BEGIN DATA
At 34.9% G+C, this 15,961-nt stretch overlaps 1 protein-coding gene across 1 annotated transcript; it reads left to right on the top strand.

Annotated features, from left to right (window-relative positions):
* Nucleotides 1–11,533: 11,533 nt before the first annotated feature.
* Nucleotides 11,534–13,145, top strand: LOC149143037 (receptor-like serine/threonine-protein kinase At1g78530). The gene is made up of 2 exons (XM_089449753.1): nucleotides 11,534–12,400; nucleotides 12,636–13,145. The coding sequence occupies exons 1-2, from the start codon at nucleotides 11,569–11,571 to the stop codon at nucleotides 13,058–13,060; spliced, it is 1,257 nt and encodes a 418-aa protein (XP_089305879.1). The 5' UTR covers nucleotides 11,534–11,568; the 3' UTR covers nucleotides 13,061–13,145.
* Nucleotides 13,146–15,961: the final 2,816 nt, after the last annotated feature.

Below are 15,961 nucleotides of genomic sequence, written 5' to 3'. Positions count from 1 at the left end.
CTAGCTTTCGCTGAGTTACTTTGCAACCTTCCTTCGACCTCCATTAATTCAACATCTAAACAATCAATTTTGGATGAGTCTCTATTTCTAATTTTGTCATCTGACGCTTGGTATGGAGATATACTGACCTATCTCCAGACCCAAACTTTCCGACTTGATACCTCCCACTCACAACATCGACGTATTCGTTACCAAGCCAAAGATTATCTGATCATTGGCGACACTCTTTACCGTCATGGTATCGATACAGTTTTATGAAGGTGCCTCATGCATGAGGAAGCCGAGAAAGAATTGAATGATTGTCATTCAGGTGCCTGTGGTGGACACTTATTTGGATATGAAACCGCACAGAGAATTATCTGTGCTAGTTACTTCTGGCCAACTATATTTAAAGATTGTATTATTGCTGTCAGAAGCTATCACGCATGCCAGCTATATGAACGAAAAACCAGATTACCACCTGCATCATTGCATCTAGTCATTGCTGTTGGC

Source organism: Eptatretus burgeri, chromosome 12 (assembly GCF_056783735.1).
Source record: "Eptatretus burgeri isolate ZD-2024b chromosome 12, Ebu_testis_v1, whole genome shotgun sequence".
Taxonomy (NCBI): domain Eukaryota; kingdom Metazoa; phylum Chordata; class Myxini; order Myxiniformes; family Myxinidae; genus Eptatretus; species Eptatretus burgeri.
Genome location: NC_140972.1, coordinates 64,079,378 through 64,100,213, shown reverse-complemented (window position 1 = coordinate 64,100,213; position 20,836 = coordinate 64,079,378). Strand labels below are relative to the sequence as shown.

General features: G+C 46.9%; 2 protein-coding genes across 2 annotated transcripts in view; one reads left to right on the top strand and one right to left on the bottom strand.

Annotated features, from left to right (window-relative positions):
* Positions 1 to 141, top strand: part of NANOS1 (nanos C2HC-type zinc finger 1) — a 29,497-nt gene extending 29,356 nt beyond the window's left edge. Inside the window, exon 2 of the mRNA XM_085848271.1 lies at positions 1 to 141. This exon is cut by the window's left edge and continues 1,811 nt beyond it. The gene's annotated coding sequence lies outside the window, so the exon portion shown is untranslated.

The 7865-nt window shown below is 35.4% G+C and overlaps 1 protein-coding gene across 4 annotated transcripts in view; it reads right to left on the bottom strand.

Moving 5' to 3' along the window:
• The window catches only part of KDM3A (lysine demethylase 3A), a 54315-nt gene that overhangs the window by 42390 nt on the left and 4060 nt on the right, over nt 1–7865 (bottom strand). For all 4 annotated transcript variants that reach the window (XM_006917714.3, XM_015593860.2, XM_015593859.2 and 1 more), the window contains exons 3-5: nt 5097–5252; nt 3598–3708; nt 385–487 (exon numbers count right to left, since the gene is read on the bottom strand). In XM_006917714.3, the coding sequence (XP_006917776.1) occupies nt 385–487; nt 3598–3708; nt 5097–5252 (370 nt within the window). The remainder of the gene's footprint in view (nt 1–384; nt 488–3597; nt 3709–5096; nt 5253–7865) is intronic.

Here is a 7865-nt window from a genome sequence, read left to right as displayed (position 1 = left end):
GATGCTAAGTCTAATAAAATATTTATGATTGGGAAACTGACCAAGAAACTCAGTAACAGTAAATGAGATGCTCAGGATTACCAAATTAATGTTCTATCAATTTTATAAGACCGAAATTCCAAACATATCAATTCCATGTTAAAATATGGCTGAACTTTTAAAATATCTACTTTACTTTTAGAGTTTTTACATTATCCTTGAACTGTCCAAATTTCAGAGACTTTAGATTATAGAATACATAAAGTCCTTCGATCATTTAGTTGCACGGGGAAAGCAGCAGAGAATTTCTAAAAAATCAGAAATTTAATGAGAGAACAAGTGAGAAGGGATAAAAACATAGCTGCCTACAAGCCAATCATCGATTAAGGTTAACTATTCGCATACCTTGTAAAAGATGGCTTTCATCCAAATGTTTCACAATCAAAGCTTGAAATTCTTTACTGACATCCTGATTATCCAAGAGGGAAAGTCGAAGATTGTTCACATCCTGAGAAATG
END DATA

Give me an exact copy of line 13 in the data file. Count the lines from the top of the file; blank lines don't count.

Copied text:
Annotated features, from left to right (window-relative positions):